Sunday, June 24, 2012
William Ellery Channing was one of the best friends of both Henry David Thoreau and Ralph Waldo Emerson. Here is a poem that praises the "music that the fullest breeze can play In its melodious whisperings in the wood," and expresses the mind of the poet.
A Poet's Hope
Flying--flying beyond all lower regions,
Beyond the light called day, and night's repose,
Where the untrammelled soul, on her wind-pinions
Fearlessly sweeping, defies my earthly woes--
There--there, upon that infinitest sea,
Lady, thy hope--so fair a hope, summons me.
Fall off, ye garments of my misty weather,
Drop from my eyes, ye scales of time's applying;
Am I not godlike? meet not here together
A past and future infinite, defying,
The cold, still, callous moment of to-day?
Am I not master of the calm alway?
Would I could summon from the deep, deep mine,
Glutted with shapely jewels, glittering bright,
One echo of that splendor, call it thine,
And weave it in the strands of living light;
For it is in me, and the sea smiles fair,
And thitherward I rage, on whirling air.
Unloose me, demons of dull care and wants,
I will not stand your slave, I am your king;
Think not within your meshes vile I pant
For the wild liberty of an unclipt wing;
My empire is myself, and I defy
The external; yes! I rule the whole, or die.
All music that the fullest breeze can play
In its melodious whisperings in the wood,
All modulations which entrance the day
And deify a sunlight solitude;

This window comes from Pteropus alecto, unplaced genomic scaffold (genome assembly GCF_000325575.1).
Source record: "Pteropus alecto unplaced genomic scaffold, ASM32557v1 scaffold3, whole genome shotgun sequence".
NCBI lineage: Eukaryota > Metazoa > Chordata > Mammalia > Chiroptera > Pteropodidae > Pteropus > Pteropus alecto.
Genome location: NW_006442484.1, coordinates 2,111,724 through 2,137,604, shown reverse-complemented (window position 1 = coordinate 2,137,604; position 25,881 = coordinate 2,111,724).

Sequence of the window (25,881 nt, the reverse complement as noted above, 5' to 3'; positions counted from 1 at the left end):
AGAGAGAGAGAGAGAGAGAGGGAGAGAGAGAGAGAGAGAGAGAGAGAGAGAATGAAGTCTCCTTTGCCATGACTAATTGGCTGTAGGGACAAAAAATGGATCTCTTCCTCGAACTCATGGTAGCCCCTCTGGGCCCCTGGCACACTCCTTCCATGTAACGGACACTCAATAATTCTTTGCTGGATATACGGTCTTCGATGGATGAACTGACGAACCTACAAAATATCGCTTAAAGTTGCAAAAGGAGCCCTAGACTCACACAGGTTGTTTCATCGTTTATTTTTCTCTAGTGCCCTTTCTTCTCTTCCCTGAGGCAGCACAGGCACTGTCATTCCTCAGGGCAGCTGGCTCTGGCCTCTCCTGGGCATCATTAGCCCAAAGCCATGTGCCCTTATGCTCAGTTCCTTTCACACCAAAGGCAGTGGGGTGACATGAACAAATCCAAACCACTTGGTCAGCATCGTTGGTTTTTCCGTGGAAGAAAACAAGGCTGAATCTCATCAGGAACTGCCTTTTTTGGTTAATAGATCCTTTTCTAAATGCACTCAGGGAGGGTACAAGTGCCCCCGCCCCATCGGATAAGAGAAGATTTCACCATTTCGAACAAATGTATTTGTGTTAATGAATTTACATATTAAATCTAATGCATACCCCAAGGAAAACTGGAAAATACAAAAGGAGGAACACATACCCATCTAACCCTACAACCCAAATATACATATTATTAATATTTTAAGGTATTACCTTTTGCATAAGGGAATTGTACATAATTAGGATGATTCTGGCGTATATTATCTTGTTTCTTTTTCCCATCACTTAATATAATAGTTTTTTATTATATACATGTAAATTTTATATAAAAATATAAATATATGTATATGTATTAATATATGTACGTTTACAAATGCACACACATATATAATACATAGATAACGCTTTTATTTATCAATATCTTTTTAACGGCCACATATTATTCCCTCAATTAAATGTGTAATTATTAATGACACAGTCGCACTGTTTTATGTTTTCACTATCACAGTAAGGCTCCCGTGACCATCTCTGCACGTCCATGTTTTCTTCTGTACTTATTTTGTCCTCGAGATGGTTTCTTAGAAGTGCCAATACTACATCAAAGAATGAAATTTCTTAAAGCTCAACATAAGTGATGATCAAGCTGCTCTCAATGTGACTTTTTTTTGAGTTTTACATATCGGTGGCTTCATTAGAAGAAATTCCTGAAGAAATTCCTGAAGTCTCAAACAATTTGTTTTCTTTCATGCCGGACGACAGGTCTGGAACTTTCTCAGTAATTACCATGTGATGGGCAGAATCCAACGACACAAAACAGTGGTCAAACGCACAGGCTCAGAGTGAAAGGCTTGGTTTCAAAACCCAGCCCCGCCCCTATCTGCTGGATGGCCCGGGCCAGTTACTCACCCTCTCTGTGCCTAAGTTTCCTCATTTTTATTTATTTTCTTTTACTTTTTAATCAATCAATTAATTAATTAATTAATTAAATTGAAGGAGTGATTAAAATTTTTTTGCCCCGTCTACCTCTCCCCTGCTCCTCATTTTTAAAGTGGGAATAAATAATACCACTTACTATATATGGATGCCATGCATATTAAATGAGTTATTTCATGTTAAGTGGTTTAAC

All anthems that the waves sing to the ocean
Are mind for song, and yield to my devotion.
And mind the soft glaze of a loving eye,
And mine the pure shapes of the human form,
And mine the bitterest sorrow's witchery,
And spells enough to make a snow-king warm;
For an undying hope thou breathest me--
Hope which can ride the tossing, foaming sea.
Lady, there is a hope that all men have,
Some mercy for their faults, a grassy place
To rest in, and a flower-strown, gentle grave;
Another hope with purifies our race,
That when that fearful bourne forever past,
They may find rest--and rest so long to last.
I seek it not, I ask not rest for ever,
My path is onward to the farthest shores--
Upbear me in your arms, unceasing river,
That from the soul's clear fountain swiftly pours,
Motionless not, until the end is won,
Which now I feel hath scarcely felt the sun.
To feel, to know, to soar unlimited,
Mid throngs of light-winged angels sweeping far,
And pore upon the realms unvisited,
That tesselate the unseen unthought star,
To be the thing that now I feebly dream
Flashing within my faintest, deepest gleam.
Ah! caverns of my soul! how think your shade,
Where flows that life by which I faintly see--
Wave your bright torches, for I need your aid,
Golden-eyed demons of my ancestry!
Your son though blinded hath a light within,
A heavenly fire which ye from suns did win.
And, lady, in thy hope my life will rise
Like the air-voyager, till I upbear
These heavy curtains of my film eyes,
Into a lighter, more celestial air;
A mortal's hope shall bear me safely on,
Till I the higher region shall have won.
O Time! O death! I clasp you in my arms,
For I can soothe an infinite cold sorrow,
And gaze contented on your icy charms,
And that wild snow-pile, which we call to-morrow;
Sweep on, O soft, and azure-lidded sky,
Earth's waters to your gentle gaze reply.
I am not earth-born, though I here delay;
Hope's child, I summon infiniter powers,
And laugh to see the mild and sunny day
Smile on the shrunk and thin autumnal hours;
I laugh, for hope hath happy place to me,
If my bark sinks, 'tis to another sea.
- William Ellery Channing
Source: Selected Poems of William Ellery Channing. American Transcendentalism Web.